But it is also well known that the grassroots faction in PKR was angered by appointments like Wong and several others to the state executive council. This faction was upset with Khalid, the Selangor Mentri Besar, for not giving greater consideration to long-time grassroots loyalists when he formed his state executive council.

Khalid had apparently picked people like Wong, who came from the NGO camp of PKR, rather than grassroots leaders because he wanted to de-politicise his executive council. But it was seen as sidelining those who had been with the party from the very start.

However, said a party insider: “There is infighting in the party but it has not come to this extent.”

Party members who are acquainted with the alleged culprit prefer to subscribe to a less conspiratorial scenario. They believe it is basically a love affair gone seriously wrong.

But they admitted the way the photographs were made available to selected media outlets suggested that the individual might also have been exploited by people opposed to the party.

Now that Wong is out of the country, the media circus will move on to the still missing Hilmi. He has been incommunicado for more than two weeks but he has to turn up at some point or other.

The party’s political bureau was initially divided on whether Wong should resign. It was only when those at the meeting were informed that there might be more pictures and a 30-minute video that they reluctantly agreed she had to go.

Wong is basically a contemporary woman whose career imploded when her private life spilled over into her political life.

In hindsight, the party’s political expediency was for the better because of the intense interest in and curiosity about her lifestyle. All sorts of details, whether accurate or exaggerated, are leaking out.

Adverse publicity

Although people are genuinely sympathetic, they are not exactly adverse to jokes being made at her expense and unsavoury remarks about her photographs.

Moreover, the Muslim-Malay opinion is also starting to emerge, and she may find that sympathy over her private affairs is rather thin in that quarter.

Despite the good intentions of her colleagues that she stand her ground, it would have been quite untenable for her to soldier on.

Her life is being stripped bare and as she said in a statement before leaving for her break, “I have never felt so alone, vulnerable and humiliated.”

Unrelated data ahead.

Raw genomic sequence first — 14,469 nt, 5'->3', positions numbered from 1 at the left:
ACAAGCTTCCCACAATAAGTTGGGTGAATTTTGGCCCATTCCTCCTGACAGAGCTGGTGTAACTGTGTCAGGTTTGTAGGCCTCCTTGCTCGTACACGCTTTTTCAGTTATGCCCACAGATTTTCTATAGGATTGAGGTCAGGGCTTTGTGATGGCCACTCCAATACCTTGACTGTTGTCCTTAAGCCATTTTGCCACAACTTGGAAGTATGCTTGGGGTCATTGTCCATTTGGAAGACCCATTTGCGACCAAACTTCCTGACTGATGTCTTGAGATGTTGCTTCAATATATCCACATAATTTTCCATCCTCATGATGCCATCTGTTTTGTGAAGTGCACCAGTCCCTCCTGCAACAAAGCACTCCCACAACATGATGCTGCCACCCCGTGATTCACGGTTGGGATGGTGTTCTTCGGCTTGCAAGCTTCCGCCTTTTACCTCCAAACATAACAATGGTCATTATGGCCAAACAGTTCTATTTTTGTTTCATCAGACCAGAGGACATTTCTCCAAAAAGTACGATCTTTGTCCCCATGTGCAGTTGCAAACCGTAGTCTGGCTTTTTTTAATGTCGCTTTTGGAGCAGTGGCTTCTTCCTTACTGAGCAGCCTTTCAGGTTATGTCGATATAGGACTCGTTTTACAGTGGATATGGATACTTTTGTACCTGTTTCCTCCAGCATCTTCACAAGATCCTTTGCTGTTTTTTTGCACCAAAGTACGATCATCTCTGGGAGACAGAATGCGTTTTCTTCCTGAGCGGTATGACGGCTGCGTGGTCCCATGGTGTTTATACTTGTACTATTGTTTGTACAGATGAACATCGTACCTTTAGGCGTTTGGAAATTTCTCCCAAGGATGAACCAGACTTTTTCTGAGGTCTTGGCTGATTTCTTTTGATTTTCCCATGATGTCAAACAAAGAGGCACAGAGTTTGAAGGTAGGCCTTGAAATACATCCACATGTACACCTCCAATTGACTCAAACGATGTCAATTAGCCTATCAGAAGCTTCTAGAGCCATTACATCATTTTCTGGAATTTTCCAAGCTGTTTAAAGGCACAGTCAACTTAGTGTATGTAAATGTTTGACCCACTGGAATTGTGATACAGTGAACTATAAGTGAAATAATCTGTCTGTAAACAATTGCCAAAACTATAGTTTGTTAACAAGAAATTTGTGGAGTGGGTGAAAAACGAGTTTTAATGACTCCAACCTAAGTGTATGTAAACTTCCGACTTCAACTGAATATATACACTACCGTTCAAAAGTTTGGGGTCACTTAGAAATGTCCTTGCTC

“The important thing is taking responsibility and she passed that test,” said Selangor PKR Youth chief Khairul Anuar.

Khairul had left for an overseas assignment at the height of the Perak crisis.

“I was in the Mentri Besar’s house listening to a ceramah the night before I went off. When I came back a week later, another issue was burning in Selangor, my own backyard. It has been a non-stop attack on us,” he said.

There is really too much politics going around and it may very soon reach saturation point for the common man.

The Merdeka Centre, in indepth interviews with voters in Selangor recently, found that people are concerned about the excessive politicking happening around them.

The centre’s director Ibrahim Suffian said that those interviewed think there have been too many political controversies. They complained that salaries have not gone up and prices of goods have not come down even though petrol price has been reduced.

The cost of living is still too high for them to cope. Those in the manufacturing sector are very worried about their jobs. There have been cutbacks in overtime and bonuses have been scrapped.

“The thing is, they are equally disillusioned and fed-up with both the ruling party and the Opposition,” said Ibrahim.

Elizabeth Wong may feel she is a victim of politics. If it’s any consolation, the common people out there also feel that their priorities are being sidelined by excessive politics.